To guard against the possibility of a subsequent depositor ignoring the indicator light and making a deposit before the timer completes its 51/2 seconds sequence it is desirable to cause the cylinder 38 to rotate to its closed position immediately after each deposit is made without waiting for the timer to complete its cycle. FIG. 9 shows a circuit similar to that of FIG. 8, but modified to cause the cylinder 38 to rotate to its closed position immediately upon actuation of the chute switch 68. In FIG. 9 a latching relay 92 is provided. The latching relay has a winding 94 in series with the timer motor 79 and another winding 96 in series with the cylinder solenoid winding 48. An electrical pulse applied to the winding 94 causes the latching relay 92 to close and latch in the closed position until a pulse is applied to the winding 96 at which time the relay 92 opens and latches in the open position. Magnetic latching circuits of this type will be known to those familiar with the art. In the closed position, the latching relay 92 connects the solenoid winding 48 to switches 18 and 74.
When the receipt ticket is inserted in the validator the sensing switch 18 is momentarily closed starting the timer motor to close the switch 74 and energizing the winding 94 thereby closing the latching relay 92. Closing of the latching relay 92 in turn energizes the solenoid winding 48 and the lamp 20 causing the cylinder 38 to rotate to its open position. When a deposit is made and the chute switch 68 is tripped the operating voltage is applied to the winding 96 causing the latching relay 92 to open thereby interrupting the flow of current to the solenoid winding 48. As a result the cylinder rotates to its open position immediately following the passage of the deposit envelope through the chute 62. Actuation of the stamping solenoid is accomplished as explained with reference to FIG. 8. The cylinder 38 remains closed while the timer completes its sequence at which time the switch 74 is opened and the depository is ready to receive a subsequent deposit. The switch 74 remains closed while the timer completes its cycle so that momentary actuation of the switch 18 by a subsequent deposit ticket causes no change in voltage across the winding 94 and hence insertion of a receipt ticket into the validator before the timing cycle is completed has no affect on the cylinder solenoid 48.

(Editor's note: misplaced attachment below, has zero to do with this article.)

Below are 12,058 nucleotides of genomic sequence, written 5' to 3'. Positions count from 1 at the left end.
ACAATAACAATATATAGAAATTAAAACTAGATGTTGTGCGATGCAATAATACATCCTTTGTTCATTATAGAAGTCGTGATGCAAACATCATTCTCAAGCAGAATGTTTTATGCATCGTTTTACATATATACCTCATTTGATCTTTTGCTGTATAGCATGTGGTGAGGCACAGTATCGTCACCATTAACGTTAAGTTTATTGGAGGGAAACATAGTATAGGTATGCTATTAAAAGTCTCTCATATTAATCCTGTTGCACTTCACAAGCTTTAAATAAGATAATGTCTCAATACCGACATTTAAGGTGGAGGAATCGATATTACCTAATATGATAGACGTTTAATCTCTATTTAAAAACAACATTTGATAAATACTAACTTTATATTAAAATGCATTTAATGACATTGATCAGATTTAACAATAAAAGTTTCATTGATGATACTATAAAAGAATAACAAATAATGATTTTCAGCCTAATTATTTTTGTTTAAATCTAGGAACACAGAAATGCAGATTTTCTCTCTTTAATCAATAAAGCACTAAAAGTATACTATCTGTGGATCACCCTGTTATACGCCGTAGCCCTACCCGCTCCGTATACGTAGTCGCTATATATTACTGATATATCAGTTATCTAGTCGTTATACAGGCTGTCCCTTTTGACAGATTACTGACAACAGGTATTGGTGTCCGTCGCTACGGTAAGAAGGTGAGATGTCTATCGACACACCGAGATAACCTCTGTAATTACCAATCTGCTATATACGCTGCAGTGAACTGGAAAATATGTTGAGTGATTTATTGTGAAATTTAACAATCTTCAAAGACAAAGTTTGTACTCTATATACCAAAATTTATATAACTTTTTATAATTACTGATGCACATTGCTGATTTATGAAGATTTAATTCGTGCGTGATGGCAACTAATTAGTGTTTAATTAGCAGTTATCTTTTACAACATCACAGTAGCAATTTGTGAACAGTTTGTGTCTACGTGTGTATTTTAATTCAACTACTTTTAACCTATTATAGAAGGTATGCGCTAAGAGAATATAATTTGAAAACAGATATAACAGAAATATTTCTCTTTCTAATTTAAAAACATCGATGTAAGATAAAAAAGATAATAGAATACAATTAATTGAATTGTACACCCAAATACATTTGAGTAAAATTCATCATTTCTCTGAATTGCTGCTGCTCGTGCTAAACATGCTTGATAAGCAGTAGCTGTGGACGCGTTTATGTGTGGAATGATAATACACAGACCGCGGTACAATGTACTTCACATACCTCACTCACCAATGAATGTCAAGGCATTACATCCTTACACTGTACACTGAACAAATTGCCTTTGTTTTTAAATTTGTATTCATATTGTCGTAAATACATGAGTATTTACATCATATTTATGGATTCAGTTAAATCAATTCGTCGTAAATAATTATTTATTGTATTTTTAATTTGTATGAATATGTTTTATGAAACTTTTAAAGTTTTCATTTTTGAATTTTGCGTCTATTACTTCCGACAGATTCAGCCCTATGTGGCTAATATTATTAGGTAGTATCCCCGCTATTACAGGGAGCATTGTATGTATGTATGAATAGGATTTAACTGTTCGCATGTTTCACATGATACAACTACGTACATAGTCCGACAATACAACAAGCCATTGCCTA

It will be appreciated that the apparatus of the instant invention insures that the deposit receipt is not validated unless a deposit is actually made and further insures that no deposit may be made without a receipt ticket first being placed in a validator to be stamped upon entry of the deposit in the depository. It is to be further noted that the foregoing is a description of a preferred embodiment of the invention which may be practiced by means other than those specifically set forth in the description of the preferred embodiment. For example, the microswitch 68 in the chute 62 may be replaced by an optical sensor including a lightbeam directed across the chute 62 and a light sensor opposite the lightbeam whereby the lightbeam is interrupted by a falling deposit envelope to actuate a switch means which controls the validator mechanism. The timing mechanism heretofore described may be replaced by other timing means, as for example, of the electronic analog type wherein the time to charge an R.C. circuit is utilized in limiting the time during which the depository is able to accept deposits or a digital type wherein the time for a digital counter to count a predetermined number of pulses is employed. Other variations are possible without departing from the invention which is limited only by the following claims.